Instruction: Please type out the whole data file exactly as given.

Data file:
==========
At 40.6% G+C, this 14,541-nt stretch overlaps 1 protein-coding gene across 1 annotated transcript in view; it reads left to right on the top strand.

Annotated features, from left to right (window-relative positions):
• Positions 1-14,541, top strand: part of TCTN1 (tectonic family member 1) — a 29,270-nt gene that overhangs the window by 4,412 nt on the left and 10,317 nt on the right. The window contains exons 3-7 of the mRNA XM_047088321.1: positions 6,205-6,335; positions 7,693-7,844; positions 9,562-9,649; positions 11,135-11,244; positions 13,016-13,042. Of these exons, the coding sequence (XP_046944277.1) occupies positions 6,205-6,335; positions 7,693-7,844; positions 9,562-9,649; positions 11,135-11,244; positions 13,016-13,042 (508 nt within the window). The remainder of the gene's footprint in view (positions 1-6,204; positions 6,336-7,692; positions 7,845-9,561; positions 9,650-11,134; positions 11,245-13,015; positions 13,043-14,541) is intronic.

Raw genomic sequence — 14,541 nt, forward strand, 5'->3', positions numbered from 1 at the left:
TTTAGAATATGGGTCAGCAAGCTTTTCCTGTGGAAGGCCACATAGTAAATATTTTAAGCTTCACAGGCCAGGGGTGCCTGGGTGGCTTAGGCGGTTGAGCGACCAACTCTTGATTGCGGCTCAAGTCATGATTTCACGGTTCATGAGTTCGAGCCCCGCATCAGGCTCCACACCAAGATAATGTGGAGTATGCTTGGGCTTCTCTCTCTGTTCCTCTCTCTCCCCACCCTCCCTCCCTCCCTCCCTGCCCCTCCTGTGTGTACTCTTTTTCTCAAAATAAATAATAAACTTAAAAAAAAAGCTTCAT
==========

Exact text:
At 40.6% G+C, this 14,541-nt stretch overlaps 1 protein-coding gene across 1 annotated transcript in view; it reads left to right on the top strand.

Annotated features, from left to right (window-relative positions):
• Positions 1-14,541, top strand: part of TCTN1 (tectonic family member 1) — a 29,270-nt gene that overhangs the window by 4,412 nt on the left and 10,317 nt on the right. The window contains exons 3-7 of the mRNA XM_047088321.1: positions 6,205-6,335; positions 7,693-7,844; positions 9,562-9,649; positions 11,135-11,244; positions 13,016-13,042. Of these exons, the coding sequence (XP_046944277.1) occupies positions 6,205-6,335; positions 7,693-7,844; positions 9,562-9,649; positions 11,135-11,244; positions 13,016-13,042 (508 nt within the window). The remainder of the gene's footprint in view (positions 1-6,204; positions 6,336-7,692; positions 7,845-9,561; positions 9,650-11,134; positions 11,245-13,015; positions 13,043-14,541) is intronic.

Raw genomic sequence — 14,541 nt, forward strand, 5'->3', positions numbered from 1 at the left:
TTTAGAATATGGGTCAGCAAGCTTTTCCTGTGGAAGGCCACATAGTAAATATTTTAAGCTTCACAGGCCAGGGGTGCCTGGGTGGCTTAGGCGGTTGAGCGACCAACTCTTGATTGCGGCTCAAGTCATGATTTCACGGTTCATGAGTTCGAGCCCCGCATCAGGCTCCACACCAAGATAATGTGGAGTATGCTTGGGCTTCTCTCTCTGTTCCTCTCTCTCCCCACCCTCCCTCCCTCCCTCCCTGCCCCTCCTGTGTGTACTCTTTTTCTCAAAATAAATAATAAACTTAAAAAAAAAGCTTCAT